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Court Asked To Rule On Sodomy

Activists are ramping up their efforts to remove a legal underpinning of several states' resistance to endorsing homosexuality.

The ACLU and a homosexual-advocacy group have asked the U.S. Supreme Court to hear a Texas case that could weaken sodomy laws across the country. While many think it's unlikely the high court will take the case, it represents the latest in a series of attempts to make the court take a pro-homosexual stance.

Texas is one of about twenty states that still have sodomy laws on the books. Kelly Shackelford, executive director of the pro-family Free Market Foundation, suspects the case — which challenges the Texas statute — was contrived to give the court an opportunity to strike down the laws nationwide.

"Somebody called in and said that there was a gun and a situation, so the police went to (handle) the situation and when they did, they caught people in the act of homosexual sodomy," Shackelford said.

The Texas Court of Criminal Appeals ruled the state's sodomy law was constitutional, but the case has been appealed to the U.S. Supreme Court in an effort to convince the Court to reverse its 1986 ruling upholding state sodomy laws. Shackelford said this appeal is part of a relentless barrage by the homosexual lobby on the courts.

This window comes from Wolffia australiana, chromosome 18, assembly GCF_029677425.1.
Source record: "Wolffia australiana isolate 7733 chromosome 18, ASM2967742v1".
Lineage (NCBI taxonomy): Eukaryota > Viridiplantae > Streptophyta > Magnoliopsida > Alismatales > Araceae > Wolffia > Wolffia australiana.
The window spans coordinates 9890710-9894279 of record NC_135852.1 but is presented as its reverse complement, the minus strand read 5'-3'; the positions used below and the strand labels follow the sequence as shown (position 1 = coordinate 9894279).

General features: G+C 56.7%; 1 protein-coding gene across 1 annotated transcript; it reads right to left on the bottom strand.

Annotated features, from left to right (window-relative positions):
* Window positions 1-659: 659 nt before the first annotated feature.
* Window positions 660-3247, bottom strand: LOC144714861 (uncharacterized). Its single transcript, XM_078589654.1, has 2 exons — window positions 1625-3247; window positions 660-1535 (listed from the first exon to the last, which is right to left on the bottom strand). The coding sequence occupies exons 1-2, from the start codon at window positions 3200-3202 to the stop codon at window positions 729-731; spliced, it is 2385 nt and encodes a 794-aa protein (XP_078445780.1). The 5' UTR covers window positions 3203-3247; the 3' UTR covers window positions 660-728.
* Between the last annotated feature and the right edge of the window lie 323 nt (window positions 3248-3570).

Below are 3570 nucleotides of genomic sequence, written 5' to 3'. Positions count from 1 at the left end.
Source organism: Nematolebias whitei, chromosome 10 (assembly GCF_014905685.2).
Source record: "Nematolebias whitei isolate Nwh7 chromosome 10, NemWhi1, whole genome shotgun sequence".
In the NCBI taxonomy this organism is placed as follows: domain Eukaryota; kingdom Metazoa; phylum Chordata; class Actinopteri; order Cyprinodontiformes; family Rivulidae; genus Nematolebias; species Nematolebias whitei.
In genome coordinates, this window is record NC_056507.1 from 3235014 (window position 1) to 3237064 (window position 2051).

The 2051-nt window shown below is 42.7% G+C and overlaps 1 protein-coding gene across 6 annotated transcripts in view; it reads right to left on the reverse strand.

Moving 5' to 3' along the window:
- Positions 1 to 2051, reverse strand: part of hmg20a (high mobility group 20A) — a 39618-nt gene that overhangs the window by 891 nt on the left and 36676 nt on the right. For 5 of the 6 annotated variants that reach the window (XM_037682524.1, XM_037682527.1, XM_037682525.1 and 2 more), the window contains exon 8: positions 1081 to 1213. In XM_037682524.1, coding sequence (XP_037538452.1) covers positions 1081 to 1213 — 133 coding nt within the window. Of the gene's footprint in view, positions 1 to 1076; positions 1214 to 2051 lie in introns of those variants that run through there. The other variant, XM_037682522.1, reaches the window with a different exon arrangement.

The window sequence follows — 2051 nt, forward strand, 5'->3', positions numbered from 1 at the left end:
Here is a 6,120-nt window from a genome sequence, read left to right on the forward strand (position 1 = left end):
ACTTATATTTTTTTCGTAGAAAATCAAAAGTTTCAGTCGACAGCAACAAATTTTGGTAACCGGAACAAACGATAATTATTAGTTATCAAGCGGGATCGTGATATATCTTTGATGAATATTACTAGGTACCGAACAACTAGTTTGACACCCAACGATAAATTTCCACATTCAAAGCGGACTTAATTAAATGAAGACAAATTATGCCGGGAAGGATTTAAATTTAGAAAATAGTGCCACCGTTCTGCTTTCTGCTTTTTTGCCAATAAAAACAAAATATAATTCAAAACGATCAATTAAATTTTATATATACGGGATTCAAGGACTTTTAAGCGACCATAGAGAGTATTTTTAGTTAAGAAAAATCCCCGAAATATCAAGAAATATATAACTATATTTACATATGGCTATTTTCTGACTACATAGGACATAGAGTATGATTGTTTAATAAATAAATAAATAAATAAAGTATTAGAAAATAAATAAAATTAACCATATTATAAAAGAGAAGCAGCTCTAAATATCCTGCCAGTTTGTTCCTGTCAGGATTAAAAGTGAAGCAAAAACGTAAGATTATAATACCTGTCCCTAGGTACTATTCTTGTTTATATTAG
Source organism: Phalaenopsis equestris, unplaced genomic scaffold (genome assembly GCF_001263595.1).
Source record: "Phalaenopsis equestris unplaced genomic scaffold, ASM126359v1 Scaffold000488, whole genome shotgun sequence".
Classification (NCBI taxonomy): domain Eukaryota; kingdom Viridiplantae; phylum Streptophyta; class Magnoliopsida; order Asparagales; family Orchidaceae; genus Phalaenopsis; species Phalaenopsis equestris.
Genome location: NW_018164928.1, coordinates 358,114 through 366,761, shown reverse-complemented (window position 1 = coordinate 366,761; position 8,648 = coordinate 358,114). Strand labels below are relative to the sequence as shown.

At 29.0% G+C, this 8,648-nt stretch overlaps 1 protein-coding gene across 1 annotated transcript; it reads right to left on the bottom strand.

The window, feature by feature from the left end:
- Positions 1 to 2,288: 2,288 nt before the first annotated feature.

"This is part of a bigger effort. The gay-rights activists have been very diligent, and they've been filing these cases around the country to try to overturn the sodomy laws."

Conservative observers acknowledge that sodomy laws' true value goes beyond regulating sexual activity. Such measures have been effectively used to oppose homosexual adoption and foster parenting, since the state cannot responsibly place children in homes where illegal activity takes place.

Stephen Crampton, an attorney with the American Family Association, said activists are chipping away at the court's resolve.

"The trend has been to attempt to get the high court to rule on the notion that homosexual conduct is entitled to the same sort of right as heterosexual conduct," Crampton said.

And the Supreme Court seems to be moving in that direction. Yet, Crampton predicted the Court is not likely to hear this case.

"While they don't mind changing their minds on issues in a relatively short time frame, they are reluctant to do so when it would mean the direct overruling of an opinion that was pronounced only sixteen years ago," he said.

Even after the Court's 1986 decision, however, a ruling a decade later spoke with a more sympathetic voice toward homosexuality.

The case now before the Supreme Court is Lawrence v. Texas.

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  • Steve Jordahl